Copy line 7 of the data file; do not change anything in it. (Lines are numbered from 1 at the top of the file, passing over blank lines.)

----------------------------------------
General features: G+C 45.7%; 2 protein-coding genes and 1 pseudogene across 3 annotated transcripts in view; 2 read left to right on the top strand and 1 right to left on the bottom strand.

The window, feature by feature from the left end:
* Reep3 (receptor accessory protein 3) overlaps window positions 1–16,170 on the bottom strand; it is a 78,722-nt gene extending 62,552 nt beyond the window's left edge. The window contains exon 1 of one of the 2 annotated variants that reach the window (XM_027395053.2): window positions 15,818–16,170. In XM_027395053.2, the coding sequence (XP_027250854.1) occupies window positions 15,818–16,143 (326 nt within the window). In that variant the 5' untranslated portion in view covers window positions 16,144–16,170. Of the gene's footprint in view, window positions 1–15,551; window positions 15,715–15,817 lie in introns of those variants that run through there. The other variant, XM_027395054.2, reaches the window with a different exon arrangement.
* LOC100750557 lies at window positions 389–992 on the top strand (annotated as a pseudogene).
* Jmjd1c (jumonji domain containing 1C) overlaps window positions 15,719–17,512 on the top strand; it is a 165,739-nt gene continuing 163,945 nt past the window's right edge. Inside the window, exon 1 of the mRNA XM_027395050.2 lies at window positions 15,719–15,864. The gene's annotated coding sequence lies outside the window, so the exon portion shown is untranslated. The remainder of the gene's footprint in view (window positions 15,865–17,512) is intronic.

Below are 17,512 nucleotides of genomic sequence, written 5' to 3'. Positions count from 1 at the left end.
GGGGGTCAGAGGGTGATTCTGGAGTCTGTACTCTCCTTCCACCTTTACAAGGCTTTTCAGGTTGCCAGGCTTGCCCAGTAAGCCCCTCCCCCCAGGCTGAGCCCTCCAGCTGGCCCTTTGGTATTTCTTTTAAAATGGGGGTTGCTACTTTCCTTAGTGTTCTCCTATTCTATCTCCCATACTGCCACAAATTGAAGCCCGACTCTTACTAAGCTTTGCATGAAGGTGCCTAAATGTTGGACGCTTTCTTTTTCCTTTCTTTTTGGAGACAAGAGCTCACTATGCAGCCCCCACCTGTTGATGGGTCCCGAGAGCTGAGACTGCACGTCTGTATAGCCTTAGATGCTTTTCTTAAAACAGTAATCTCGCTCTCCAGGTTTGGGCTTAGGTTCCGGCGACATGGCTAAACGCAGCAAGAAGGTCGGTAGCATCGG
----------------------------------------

GGGGGTCAGAGGGTGATTCTGGAGTCTGTACTCTCCTTCCACCTTTACAAGGCTTTTCAGGTTGCCAGGCTTGCCCAGTAAGCCCCTCCCCCCAGGCTGAGCCCTCCAGCTGGCCCTTTGGTATTTCTTTTAAAATGGGGGTTGCTACTTTCCTTAGTGTTCTCCTATTCTATCTCCCATACTGCCACAAATTGAAGCCCGACTCTTACTAAGCTTTGCATGAAGGTGCCTAAATGTTGGACGCTTTCTTTTTCCTTTCTTTTTGGAGACAAGAGCTCACTATGCAGCCCCCACCTGTTGATGGGTCCCGAGAGCTGAGACTGCACGTCTGTATAGCCTTAGATGCTTTTCTTAAAACAGTAATCTCGCTCTCCAGGTTTGGGCTTAGGTTCCGGCGACATGGCTAAACGCAGCAAGAAGGTCGGTAGCATCGG